The greatest musical figure in these golden decades of touring was the Englishman Charles Burney, who travelled to France and Italy in 1769 and then undertook a second tour to Germany (including Austria) and The Netherlands in 1772. Burney made these journeys to do research for his planned history of music, which aimed to be the first such work in the English language; the first of the four volumes of the history duly appeared in 1776. More famous now, however, is Burney’s three-volume diary of his travels. In them, Burney meets the great musicians of the day, from the most famous opera composer Christoph Willibald Gluck in Vienna, to the megastar castrato Farinelli in retirement at his villa outside of Bologna, to the transcendental clavichord player C. P. E. Bach performing for hours after dinner in his Hamburg home. The shuddering coach rides over the Alps and harrowing raft trips down the Danube impart a powerful sense to the modern reader of the rigors of eighteenth-century travel: thus the diaries present an unforgettable mix of civilized refinement, vividly captured personalities, unapologetic prejudice, and the sometimes punishing commitment required of tourists.
Aside from the luminous varnish of his prose portraits of musicians, Burney’s diaries often remind me on my periodic return to them of the difference between travel and transport. Indeed, moving between cities and across oceans by airplane seems to me hardly to count as travel in any meaningful way. The movement past people and over geography is too fast and superficial to result in any sense of progression: one departs and then arrives, and there is little in between.
This counts not only for airports but also for autobahns, and I was thinking of Burney as I loaded up a copy of a late-eighteenth-century piano into a Chrysler Town & Country van to drive from Ithaca, New York to Boston for a concert
of keyboard duets with Annette Richards at Tufts University last weekend. The arduous all night journeys, the lurking highwaymen, the challenging ragouts deplored by Smollett, and the embarrassing customs questions endured by Burney give way this kind of modern trip to the efficiencies of the EZ Pass and the human caloric and automotive octane intakes of a Mass Pike or New York State Thruway service area.
As I noted in this space a couple of months back, this region eastern New York and western Massachusetts was visited by war at just the time that Burney was writing his history of music and hobnobbing with a friendship circle in London that included the likes of Samuel Johnson, Thomas Boswell, Alexander Pope, and Joshua Reynolds. In 2014, however, all is calm in the golden red auctumnal forest cleaved by the wide highways.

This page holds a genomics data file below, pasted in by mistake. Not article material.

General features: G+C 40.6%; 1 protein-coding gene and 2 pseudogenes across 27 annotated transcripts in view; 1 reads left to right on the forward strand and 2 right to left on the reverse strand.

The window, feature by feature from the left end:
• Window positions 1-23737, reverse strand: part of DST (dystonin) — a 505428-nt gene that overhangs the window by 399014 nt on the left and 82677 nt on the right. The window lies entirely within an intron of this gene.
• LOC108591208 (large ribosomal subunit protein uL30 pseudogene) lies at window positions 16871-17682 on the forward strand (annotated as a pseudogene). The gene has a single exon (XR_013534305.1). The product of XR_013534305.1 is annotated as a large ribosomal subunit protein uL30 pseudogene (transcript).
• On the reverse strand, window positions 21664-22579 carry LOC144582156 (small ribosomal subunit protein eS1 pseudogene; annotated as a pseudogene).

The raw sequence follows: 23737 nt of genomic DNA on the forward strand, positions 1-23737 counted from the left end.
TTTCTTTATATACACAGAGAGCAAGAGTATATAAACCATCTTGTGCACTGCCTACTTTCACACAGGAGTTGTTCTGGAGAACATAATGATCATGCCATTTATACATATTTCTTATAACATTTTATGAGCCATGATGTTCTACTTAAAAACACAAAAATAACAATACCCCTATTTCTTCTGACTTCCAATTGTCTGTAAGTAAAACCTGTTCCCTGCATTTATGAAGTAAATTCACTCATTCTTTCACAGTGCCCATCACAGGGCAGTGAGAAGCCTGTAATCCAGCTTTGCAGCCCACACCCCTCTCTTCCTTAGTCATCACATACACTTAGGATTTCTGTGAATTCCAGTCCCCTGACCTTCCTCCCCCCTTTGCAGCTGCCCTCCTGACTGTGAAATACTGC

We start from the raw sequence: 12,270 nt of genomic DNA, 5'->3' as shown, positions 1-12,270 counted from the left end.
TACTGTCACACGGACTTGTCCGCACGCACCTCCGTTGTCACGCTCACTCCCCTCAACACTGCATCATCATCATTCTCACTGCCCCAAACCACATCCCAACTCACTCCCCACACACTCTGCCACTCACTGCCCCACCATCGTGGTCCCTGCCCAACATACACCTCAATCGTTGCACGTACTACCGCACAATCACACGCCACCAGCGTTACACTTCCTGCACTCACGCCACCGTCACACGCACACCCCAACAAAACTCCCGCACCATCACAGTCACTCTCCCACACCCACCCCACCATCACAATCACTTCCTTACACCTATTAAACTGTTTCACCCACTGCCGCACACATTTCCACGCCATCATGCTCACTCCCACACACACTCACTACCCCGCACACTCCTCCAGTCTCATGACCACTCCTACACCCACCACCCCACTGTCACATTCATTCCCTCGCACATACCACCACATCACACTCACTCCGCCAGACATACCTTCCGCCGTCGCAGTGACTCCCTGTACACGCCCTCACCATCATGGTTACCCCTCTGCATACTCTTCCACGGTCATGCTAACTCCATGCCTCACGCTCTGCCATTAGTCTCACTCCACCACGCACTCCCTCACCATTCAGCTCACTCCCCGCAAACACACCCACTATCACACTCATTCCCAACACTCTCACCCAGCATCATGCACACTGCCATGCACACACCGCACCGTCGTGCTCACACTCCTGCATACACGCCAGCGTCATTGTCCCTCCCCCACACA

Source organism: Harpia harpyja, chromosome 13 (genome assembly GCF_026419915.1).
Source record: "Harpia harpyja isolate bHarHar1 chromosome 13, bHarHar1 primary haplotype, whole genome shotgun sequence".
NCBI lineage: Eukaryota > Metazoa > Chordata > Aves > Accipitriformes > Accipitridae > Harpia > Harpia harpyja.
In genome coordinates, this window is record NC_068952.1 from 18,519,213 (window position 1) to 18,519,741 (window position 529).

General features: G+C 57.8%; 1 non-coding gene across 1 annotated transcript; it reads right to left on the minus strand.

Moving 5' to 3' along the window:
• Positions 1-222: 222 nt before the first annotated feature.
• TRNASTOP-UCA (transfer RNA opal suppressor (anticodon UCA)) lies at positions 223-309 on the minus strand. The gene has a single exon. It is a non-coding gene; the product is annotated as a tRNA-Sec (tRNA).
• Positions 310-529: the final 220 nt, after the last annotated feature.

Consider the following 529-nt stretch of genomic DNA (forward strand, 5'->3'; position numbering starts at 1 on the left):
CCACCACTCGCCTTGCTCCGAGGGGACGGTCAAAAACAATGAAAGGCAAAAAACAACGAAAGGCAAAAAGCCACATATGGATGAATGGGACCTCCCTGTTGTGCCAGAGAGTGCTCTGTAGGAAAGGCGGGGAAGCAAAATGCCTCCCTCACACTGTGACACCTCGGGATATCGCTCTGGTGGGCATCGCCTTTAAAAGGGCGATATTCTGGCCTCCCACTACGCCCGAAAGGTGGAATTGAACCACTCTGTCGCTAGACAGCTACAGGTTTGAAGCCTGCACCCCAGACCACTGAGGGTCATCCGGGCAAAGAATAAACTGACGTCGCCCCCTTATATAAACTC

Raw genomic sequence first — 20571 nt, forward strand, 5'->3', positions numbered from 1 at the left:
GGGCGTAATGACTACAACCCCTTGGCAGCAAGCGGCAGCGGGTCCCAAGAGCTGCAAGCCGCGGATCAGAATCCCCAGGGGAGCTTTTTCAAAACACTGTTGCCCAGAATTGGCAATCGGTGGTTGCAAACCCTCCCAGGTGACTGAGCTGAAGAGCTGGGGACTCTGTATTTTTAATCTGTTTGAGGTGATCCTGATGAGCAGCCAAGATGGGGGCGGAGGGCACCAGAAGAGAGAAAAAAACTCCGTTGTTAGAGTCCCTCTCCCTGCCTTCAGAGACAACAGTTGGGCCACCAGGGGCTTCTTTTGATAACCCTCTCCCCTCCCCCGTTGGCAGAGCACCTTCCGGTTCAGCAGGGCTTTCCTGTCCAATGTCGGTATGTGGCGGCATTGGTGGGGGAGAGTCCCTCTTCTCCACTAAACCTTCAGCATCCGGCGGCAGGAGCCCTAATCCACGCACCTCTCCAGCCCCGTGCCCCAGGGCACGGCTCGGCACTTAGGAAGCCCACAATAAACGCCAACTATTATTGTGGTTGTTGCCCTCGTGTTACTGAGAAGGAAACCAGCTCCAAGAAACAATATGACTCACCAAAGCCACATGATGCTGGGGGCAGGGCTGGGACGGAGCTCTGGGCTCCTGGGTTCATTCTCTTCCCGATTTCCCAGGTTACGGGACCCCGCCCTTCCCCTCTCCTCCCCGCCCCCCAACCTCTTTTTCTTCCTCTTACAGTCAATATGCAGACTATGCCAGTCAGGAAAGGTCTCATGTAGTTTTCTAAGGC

Burney was a great fan of duets, indeed claimed to have written the first such pieces for a single harpsichord or piano as a way to allow two students living in one house to play at the same time—and perhaps also to exchange chaste caresses in the close quarters of the fife-octave keyboards of his day. Duets for two keyboards were also an important part of Burney’s popular winter concerts. As Annette and I tried to suggest in last weekend’s concert at Tufts, Burney’s international fare was a way for him, too, to relive his journeys.
But rather than let the music speak for itself (whatever that means) we had the good fortune to be able to collaborate with the brilliant Austin video artist Bug Davidson and the Hyphen Collective. Davidson’s evocative images included nearly abstract close-ups of grass and weeds along a Texas roadside; slow searching shots of tires and motors; long fluttering hair; and a motorcycle rider moving through Texas woodlands and swamps. Titles announcing each musical piece along Burney’s tour were created by Tufts undergraduate Emma Turner; her art mixed photographs of eighteenth-century textiles in digital collage with her own often humorous, and always arresting paintings of Burney and his world. Following these titles, Davidson’s moving pictures worked in both unanticipated synchronicity with, and revelatory juxtaposition to, the pleasing and effortless galant music so beloved by Burney. Davidson’s video encouraged, even demanded, different ways of seeing and hearing our own travels through the natural and musical world, as if to caution and encourage us that there is no going back to Burney’s world, only forward into the unfolding present uncertainty.